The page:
Currently, blood stem cells are the only type of adult stem cell used regularly for treatment; they have been used since the late s in the procedure now commonly known as bone marrow transplant. Transplants of neural stem cells have been tried in small numbers of patients with brain disorders such as Parkinson disease, and the FDA recently approved a clinical trial of neural stem cells for spinal cord injury. Preliminary research in animals has found that bone marrow stromal cells, injected into a damaged heart, can have beneficial effects. In some cases, it may be possible to infuse the stem cells into the blood, as in a bone marrow transplant. The cells find their own way to the proper location and begin forming the cells and tissues needed. In other cases, the cells may need to be injected directly into the organ or tissue that needs them.
Stem Cells for Retina: Where Are We Now?
Adult Stem Cells « Boston Children's Hospital
NIH researchers in Kapil Bharti's lab work toward the development of induced pluripotent stem cells to treat dry age-related macular degeneration. Of all the infirmities of old age, failing sight is among the cruelest. It can mean the end not only of independence, but of a whole spectrum of joys—from gazing at a sunset or a grandchild's face to reading a novel or watching TV. The leading cause of vision loss in people over 55 is age-related macular degeneration, or AMD, which afflicts an estimated 11 million Americans. As photoreceptors in the macula the central part of the retina die off, patients experience increasingly severe blurring, dimming, distortions, and blank spots in one or both eyes. The disorder comes in two varieties, "wet" and "dry," both driven by a complex interaction of genetic, environmental, and lifestyle factors. It begins when deposits of cellular debris accumulate beneath the retinal pigment epithelium RPE —a layer of cells that nourish and remove waste products from the photoreceptors above them.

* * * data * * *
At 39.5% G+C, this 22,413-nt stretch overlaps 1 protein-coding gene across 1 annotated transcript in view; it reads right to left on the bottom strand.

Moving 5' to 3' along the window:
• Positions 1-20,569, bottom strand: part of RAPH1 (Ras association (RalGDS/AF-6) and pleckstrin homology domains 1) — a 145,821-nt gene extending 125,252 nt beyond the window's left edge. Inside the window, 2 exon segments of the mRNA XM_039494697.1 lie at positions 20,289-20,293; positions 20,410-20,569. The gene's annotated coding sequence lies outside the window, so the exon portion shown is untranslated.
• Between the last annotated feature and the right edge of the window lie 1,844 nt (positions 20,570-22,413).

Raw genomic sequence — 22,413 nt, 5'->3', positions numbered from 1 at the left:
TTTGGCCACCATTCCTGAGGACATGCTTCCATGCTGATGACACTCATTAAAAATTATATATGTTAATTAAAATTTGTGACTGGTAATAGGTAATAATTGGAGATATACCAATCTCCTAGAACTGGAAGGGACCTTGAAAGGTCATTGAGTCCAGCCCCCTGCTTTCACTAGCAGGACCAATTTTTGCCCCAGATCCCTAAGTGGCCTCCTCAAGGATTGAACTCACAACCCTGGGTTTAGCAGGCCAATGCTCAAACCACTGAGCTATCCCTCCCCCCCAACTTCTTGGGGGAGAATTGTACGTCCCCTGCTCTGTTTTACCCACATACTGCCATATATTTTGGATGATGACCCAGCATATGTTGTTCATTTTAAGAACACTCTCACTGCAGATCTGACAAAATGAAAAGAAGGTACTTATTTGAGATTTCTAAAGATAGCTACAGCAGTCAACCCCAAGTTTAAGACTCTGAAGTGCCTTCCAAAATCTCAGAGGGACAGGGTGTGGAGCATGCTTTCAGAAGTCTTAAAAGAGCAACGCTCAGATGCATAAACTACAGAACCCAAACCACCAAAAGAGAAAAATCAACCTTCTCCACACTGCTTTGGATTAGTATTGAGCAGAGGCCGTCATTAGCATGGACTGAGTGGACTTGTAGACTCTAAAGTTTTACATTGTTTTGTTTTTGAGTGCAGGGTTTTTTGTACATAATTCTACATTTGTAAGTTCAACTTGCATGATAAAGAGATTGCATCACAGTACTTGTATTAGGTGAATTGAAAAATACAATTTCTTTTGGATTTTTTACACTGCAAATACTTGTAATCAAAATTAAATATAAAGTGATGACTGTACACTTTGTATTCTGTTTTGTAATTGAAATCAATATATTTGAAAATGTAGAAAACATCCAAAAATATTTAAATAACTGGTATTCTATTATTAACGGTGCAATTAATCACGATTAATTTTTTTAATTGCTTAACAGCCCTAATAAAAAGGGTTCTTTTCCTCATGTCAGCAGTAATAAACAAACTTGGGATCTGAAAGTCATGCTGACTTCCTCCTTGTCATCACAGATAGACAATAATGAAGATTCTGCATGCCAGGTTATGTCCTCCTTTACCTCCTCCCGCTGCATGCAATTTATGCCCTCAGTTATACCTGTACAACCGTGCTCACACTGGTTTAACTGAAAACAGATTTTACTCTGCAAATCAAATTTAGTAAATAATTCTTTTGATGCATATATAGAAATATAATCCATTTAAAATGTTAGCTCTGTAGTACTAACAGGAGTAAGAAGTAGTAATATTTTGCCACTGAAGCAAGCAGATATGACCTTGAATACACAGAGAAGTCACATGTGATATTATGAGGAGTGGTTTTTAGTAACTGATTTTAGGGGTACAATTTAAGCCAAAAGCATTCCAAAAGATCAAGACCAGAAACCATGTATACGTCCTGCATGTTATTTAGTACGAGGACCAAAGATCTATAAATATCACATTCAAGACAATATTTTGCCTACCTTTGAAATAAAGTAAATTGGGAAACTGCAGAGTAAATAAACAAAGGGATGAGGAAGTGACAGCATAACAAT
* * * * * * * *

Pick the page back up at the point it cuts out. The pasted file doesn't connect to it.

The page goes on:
Adult Stem Cell Research Far Ahead of Embryonic
Food and Drug Administration clinical trial using adult stem cell therapy. Stem cell research remains a controversial topic throughout much of the nation, for religious as well as ethical reasons. Embryonic stem cells, which can differentiate into extraembryonic tissues and are derived from human embryos, are a particularly hot-button topic. Scientists and researchers around the globe have been exploring the potential that adult regenerative stem cells could have on patients suffering from a variety of ailments, including spinal cord injuries, heart conditions and diabetes.
Stem cells and derived products offer great promise for new medical treatments. Learn about stem cell types, current and possible uses, ethical issues, and the state of research and practice. You've heard about stem cells in the news, and perhaps you've wondered if they might help you or a loved one with a serious disease. You may wonder what stem cells are, how they're being used to treat disease and injury, and why they're the subject of such vigorous debate.